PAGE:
In the autumn of 1915, the troops of the Western Front of the Russian Army fought fierce battles of the First World War on Belarusian soil. The 105 th Orenburg regiment was located near the village of Mokray Dubrov in the Pinsk district. His glorious combat past was reflected in the regimental St. George banner with the embroidered words “3 Sevastopol in 1854 and 1855” and “1811 — 1911” (with the Alexander Jubilee Ribbon). For several days the regiment withstood continuous attacks of the enemy and powerful shelling of German artillery. The infirmary was filled with wounded. Doctors, sisters of mercy and orderlies were exhausted by incessant dressings, operations and sleepless nights.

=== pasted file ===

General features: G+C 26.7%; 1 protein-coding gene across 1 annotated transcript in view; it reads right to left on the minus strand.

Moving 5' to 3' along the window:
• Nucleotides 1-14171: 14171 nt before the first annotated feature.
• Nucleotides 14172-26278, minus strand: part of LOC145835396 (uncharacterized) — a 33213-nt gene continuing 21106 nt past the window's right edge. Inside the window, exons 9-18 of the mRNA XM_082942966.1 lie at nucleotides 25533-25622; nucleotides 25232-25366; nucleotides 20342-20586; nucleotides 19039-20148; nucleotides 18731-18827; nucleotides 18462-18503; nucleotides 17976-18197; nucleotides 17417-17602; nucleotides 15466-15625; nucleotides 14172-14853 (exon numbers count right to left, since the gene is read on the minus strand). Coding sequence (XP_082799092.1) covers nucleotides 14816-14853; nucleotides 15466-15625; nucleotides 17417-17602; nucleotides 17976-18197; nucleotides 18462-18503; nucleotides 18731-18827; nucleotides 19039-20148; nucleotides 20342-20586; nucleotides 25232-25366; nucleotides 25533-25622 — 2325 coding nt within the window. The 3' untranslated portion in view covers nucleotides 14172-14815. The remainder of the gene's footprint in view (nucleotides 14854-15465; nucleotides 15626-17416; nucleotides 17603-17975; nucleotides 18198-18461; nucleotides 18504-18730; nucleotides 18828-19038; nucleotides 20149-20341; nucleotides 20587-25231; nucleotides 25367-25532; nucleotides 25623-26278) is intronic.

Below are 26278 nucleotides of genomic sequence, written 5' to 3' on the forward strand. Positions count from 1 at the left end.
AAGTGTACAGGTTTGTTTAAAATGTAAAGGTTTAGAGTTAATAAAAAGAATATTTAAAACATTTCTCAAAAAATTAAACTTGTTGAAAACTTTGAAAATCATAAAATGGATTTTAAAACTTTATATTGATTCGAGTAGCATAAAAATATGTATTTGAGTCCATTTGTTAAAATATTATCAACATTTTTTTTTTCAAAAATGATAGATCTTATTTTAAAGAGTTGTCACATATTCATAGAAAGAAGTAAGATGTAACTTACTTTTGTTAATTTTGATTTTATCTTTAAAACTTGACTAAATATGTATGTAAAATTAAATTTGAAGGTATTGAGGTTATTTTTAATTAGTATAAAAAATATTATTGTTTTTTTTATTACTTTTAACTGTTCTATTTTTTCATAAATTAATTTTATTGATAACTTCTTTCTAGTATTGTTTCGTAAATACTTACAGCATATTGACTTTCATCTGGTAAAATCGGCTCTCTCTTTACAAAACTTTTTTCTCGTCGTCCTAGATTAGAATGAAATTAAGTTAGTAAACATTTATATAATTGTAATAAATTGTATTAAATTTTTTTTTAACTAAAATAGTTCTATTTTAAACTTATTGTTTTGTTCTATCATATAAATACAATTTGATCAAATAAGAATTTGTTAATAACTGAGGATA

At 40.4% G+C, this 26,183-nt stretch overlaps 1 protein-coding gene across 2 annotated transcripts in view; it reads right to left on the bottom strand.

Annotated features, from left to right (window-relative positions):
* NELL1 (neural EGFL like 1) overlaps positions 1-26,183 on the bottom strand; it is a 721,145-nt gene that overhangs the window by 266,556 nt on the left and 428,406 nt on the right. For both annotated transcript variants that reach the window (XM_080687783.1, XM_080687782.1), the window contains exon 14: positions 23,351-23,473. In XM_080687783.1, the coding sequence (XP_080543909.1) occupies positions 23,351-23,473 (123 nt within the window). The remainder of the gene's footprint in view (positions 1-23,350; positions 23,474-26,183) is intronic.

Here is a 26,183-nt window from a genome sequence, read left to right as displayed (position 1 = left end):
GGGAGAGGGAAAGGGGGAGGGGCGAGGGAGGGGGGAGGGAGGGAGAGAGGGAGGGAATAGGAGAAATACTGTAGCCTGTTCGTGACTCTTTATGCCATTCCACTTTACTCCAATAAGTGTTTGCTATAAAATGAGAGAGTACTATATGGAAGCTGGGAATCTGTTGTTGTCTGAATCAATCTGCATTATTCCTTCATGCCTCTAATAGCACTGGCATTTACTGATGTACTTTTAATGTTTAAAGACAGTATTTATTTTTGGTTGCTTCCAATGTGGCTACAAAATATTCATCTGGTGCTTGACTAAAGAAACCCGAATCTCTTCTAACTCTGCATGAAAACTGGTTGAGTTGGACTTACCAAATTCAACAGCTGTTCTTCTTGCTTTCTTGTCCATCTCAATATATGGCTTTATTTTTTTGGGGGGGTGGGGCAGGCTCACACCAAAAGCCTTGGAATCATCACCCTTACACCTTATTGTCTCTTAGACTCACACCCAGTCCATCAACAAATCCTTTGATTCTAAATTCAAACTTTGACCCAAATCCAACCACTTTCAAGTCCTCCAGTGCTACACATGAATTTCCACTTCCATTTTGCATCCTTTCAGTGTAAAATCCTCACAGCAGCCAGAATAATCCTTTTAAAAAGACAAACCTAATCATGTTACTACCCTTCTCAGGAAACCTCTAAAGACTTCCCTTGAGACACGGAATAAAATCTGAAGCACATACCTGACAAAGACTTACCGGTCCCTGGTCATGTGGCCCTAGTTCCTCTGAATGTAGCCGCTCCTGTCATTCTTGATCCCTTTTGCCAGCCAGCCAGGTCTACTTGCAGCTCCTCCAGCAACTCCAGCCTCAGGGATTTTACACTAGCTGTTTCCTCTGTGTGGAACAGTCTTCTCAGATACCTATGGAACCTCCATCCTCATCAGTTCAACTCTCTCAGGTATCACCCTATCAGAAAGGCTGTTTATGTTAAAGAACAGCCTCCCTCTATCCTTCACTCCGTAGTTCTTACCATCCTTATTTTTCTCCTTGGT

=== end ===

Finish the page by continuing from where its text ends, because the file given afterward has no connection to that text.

On the morning of September 9, the regimental commander decided to counterattack the German positions. And, when, after the completion of the artillery fire, the next attack of the Germans began, the 10-th company of the 105-th Orenburg regiment was the first, on the orders of the command, to attack the enemy. In the bayonet battle, the enemy was defeated and left his leading positions. In the popular illustrated magazine Iskra, a message appeared: “... during a battle on one of the front sections, our sister of mercy, Rimma Mikhailovna Ivanova, despite the persuasion of officers and brother, a regimental doctor, always tied up the wounded under a strong rifle and machine-gun fire of the enemy.